There is a boatload of characters in this issue! We already have Jaimie, Ted Kord, his sister Victoria, The two new Beetles, Nitida and Dynastes, and Starfire in the book. Now we get a kind-of Justice League showing up, and continuity be damned!
Batman has taken all he can takes, and he and his team show up in Palmyra to kick butt and take names. Speaking of names, I still have problems remembering Nitida’s name, but I am a dummy!
The action is fast-paced, and while the art adds to the frantic chaos, there were times when it took me a second to adjust to transitions between scenes and characters. A bigger problem, though, was Trujillo’s voices for each character. They didn’t feel quite right, and as a result, everyone sounded the same, and besides Wally West, nobody did anything cool to make them stand out.
That leads me back to my biggest problem… the focus of this book. You are playing the devil’s hand by putting this many more prominent characters into a Blue Beetle solo book! Whether you love Blue Beetle or not, you must admit he is easily the seventh or eighth most popular character here. Plus, for half the issue, the focus is on the newer Beetles as Jaimie goes from fighting them to protecting them from Batman and Company.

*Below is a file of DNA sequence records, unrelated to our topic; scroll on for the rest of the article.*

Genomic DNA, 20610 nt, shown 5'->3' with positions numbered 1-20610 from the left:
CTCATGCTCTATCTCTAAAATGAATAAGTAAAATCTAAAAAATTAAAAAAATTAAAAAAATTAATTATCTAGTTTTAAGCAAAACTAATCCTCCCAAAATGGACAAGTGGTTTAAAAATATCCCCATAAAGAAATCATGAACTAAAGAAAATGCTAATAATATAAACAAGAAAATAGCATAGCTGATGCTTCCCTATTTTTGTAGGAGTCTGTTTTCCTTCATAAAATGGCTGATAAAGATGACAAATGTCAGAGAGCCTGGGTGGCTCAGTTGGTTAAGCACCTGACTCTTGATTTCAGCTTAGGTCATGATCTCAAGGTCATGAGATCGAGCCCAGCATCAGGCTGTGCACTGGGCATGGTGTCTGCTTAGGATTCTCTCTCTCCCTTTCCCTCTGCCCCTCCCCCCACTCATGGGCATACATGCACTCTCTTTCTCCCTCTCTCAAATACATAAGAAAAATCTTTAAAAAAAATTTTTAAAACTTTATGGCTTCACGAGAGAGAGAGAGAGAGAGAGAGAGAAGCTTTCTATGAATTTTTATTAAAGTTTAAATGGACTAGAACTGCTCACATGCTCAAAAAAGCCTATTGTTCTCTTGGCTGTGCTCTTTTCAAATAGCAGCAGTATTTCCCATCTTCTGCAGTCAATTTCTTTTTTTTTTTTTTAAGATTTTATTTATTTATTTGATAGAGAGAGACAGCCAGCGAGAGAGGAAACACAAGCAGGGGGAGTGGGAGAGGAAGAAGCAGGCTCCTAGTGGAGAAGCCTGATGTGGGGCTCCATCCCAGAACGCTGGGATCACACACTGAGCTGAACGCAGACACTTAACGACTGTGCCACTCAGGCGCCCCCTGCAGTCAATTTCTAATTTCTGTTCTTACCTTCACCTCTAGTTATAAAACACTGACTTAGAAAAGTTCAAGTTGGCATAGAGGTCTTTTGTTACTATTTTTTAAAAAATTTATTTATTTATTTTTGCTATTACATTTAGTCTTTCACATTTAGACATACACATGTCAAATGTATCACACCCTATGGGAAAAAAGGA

Trujillo only pushes his overall narrative forward a little here, but what we get is nice enough. Jaimie sticks up for the new Beetles, and Starfire remembers that the Horizon are protectors, not invaders. It’s not a shocking revelation, but at least it gets Batman off of Jaimie’s ass. Plus, Jaimie can finally understand the Scarab again! I will never understand why most writers do this nonsense with Jaime and the Scarab!
Thankfully everyone is good because the issue ends with a Horizon ship showing up looking like it jumped off the Yar’s Revenge box from back in the day. Look it up, kids.
This issue had some nice moments showing that Jaimie is a hero and a nice guy. However, I wish Josh Trujillo could have tightened some things up and put the focus more on Jaimie and his Scarab. I credit him for trying new things, but I’m worried he has bitten off more than he can chew with only one issue left. Adrian Gutierrez’s art fits this book well, though nothing stood out in this issue overall.
Bits and Pieces:
Blue Beetle: Graduation Day #5 is jam-packed with characters, but with one issue left, I wish more of the focus was on Jaimie Reyes himself. That’s been a problem with the series in general, but there is still some fun here, and I am looking to see how Josh Trujillo will wrap all this up next issue.